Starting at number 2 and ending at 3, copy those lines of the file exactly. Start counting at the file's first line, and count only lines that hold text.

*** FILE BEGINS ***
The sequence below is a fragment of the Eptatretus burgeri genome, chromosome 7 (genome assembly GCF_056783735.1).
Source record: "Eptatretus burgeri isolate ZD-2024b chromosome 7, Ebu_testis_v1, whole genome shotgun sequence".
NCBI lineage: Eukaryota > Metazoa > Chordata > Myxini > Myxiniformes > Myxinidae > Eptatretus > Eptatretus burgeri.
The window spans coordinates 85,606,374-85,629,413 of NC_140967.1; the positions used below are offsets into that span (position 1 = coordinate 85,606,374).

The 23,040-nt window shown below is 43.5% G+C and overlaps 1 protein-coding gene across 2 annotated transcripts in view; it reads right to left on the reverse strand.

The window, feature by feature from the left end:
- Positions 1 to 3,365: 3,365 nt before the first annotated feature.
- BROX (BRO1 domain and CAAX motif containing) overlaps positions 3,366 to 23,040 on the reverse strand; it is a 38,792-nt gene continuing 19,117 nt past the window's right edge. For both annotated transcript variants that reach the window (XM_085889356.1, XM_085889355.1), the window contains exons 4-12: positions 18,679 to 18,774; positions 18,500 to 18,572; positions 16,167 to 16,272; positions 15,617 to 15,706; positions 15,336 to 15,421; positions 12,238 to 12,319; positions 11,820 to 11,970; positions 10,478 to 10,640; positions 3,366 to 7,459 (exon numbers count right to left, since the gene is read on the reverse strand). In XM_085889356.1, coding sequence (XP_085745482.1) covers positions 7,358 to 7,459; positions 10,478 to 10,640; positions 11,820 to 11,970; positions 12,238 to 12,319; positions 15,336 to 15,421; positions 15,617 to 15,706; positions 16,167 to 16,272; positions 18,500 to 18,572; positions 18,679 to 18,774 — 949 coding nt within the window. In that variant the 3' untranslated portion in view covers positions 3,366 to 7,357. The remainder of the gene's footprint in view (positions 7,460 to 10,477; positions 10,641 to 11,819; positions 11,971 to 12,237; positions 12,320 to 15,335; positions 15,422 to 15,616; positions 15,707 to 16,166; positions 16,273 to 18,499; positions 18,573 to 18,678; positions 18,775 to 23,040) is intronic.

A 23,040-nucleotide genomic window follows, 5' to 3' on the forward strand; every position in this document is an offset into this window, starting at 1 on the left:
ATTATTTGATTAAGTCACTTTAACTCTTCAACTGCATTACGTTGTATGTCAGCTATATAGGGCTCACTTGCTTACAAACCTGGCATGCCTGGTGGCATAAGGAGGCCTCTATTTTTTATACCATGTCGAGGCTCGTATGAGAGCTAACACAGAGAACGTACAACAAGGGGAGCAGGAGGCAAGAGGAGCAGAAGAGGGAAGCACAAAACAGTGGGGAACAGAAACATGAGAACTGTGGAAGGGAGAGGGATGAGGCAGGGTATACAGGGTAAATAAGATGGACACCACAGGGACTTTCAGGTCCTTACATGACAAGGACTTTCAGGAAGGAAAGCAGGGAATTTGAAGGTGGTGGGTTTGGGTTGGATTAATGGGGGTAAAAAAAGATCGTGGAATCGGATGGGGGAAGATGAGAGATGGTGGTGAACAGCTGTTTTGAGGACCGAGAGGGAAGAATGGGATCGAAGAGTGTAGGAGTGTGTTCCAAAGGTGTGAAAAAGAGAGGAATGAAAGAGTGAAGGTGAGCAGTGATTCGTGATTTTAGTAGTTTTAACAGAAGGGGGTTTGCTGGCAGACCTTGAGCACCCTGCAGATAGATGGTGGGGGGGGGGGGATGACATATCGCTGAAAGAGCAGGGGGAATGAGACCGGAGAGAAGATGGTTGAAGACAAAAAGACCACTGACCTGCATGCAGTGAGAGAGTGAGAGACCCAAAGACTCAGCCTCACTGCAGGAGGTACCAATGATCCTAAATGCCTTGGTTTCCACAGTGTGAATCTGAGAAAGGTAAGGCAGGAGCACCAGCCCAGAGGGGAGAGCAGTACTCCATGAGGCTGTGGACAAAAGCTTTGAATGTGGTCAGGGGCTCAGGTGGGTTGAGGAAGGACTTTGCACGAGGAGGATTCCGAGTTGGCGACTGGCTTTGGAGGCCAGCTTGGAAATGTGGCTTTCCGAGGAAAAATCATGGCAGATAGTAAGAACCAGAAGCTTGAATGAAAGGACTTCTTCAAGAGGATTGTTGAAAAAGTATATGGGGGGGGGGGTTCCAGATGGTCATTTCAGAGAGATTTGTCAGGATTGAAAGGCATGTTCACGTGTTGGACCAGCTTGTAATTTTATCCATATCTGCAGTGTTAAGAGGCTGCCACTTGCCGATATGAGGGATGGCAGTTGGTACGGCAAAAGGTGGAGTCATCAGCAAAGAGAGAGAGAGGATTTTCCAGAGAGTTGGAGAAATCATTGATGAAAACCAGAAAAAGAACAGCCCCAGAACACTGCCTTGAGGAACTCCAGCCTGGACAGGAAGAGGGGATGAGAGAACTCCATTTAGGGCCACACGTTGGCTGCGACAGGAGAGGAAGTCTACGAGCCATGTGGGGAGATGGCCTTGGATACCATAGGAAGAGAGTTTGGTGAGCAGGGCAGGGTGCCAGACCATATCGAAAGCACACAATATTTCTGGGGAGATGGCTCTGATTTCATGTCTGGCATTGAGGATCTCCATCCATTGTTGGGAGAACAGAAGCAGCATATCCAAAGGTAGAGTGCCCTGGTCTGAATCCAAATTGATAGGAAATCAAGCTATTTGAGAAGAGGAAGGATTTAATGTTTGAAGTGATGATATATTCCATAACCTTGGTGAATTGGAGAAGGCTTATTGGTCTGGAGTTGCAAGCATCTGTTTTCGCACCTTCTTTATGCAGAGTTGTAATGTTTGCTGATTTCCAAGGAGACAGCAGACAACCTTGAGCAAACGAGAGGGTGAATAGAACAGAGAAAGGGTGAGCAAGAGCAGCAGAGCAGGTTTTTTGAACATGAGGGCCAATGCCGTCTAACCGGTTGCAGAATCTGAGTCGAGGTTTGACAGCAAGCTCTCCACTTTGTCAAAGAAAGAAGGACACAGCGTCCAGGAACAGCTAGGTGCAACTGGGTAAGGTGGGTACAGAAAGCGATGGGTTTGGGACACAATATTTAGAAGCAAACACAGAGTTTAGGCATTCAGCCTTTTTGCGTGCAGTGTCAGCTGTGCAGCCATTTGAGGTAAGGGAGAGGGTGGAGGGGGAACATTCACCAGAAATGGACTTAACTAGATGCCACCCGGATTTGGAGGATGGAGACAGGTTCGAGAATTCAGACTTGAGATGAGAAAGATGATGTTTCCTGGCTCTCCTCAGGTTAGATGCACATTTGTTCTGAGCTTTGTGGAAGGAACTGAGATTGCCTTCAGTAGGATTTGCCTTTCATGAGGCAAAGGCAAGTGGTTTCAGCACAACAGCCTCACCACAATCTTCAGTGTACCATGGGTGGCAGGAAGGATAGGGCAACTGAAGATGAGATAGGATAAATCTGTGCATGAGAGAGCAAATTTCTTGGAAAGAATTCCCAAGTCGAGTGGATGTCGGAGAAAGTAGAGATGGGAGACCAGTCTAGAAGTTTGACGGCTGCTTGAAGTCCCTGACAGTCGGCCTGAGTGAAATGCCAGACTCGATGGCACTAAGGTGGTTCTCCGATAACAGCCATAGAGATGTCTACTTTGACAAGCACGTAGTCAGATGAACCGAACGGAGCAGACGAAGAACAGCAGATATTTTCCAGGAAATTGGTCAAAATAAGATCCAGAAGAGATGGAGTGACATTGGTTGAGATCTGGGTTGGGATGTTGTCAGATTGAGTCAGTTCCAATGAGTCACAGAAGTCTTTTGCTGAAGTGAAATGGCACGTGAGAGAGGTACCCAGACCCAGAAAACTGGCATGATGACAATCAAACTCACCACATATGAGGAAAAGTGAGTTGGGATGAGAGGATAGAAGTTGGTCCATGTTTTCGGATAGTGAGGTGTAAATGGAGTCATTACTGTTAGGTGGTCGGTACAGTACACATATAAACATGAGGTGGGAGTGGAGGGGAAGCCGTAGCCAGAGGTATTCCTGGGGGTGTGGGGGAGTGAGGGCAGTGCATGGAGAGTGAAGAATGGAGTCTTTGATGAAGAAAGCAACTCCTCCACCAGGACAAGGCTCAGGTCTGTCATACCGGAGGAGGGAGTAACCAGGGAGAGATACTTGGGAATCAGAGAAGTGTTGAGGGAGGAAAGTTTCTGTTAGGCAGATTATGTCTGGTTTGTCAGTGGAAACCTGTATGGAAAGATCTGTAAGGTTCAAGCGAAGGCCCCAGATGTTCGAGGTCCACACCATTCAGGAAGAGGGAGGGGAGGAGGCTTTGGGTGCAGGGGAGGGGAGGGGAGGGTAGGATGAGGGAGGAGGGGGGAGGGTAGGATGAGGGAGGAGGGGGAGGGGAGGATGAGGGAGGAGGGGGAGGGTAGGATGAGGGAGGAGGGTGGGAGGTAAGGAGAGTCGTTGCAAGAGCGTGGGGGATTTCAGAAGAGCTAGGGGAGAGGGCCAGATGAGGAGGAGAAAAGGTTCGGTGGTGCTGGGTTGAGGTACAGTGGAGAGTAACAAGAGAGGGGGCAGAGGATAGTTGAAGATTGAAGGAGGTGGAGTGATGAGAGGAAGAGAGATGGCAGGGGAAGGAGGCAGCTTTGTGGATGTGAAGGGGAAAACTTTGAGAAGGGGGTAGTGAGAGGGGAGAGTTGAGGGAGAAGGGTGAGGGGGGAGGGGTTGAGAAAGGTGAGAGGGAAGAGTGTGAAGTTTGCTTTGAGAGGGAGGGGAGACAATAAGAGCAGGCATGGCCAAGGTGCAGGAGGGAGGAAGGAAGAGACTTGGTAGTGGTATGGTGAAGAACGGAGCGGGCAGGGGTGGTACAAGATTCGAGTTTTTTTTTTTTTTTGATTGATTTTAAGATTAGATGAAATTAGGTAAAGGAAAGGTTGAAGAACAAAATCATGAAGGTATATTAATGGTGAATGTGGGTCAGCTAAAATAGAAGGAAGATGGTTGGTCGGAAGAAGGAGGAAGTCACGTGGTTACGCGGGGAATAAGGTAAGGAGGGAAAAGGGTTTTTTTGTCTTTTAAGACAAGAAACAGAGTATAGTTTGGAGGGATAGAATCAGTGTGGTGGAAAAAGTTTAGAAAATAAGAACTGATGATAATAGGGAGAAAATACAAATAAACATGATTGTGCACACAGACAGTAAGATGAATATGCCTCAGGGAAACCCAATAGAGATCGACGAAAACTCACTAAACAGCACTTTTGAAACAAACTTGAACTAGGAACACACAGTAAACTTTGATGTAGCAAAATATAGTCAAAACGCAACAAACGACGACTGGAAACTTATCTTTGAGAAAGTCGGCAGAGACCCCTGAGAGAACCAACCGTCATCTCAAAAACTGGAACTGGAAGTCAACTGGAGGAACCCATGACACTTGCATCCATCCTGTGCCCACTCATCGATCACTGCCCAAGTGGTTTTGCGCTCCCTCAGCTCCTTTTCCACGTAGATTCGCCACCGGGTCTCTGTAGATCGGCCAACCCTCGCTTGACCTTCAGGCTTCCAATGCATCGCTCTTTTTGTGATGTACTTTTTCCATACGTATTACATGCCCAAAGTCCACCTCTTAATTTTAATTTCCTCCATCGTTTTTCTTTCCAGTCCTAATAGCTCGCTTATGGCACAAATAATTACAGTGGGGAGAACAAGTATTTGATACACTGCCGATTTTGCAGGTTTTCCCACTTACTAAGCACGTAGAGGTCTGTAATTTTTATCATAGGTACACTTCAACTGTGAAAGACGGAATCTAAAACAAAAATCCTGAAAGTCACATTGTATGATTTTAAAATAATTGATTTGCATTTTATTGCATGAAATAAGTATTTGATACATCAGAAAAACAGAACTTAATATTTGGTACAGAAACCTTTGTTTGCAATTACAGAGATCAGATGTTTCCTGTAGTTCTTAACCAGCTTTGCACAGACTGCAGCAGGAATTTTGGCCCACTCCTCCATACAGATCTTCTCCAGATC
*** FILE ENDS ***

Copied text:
Source record: "Eptatretus burgeri isolate ZD-2024b chromosome 7, Ebu_testis_v1, whole genome shotgun sequence".
NCBI lineage: Eukaryota > Metazoa > Chordata > Myxini > Myxiniformes > Myxinidae > Eptatretus > Eptatretus burgeri.